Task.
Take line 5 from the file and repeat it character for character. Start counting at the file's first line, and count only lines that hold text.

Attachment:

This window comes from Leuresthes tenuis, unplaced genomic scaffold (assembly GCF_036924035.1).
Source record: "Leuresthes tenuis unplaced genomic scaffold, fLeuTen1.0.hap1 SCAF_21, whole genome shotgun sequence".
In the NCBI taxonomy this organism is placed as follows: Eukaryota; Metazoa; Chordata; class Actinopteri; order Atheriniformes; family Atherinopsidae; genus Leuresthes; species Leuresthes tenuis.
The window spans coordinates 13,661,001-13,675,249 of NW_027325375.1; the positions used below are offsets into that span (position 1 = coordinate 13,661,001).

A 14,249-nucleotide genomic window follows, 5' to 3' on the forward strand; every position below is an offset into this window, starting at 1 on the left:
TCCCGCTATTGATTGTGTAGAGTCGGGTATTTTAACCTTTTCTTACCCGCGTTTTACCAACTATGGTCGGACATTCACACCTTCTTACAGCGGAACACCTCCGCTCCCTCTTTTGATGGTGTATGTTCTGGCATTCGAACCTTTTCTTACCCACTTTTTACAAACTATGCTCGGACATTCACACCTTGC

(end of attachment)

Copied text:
A 14,249-nucleotide genomic window follows, 5' to 3' on the forward strand; every position below is an offset into this window, starting at 1 on the left: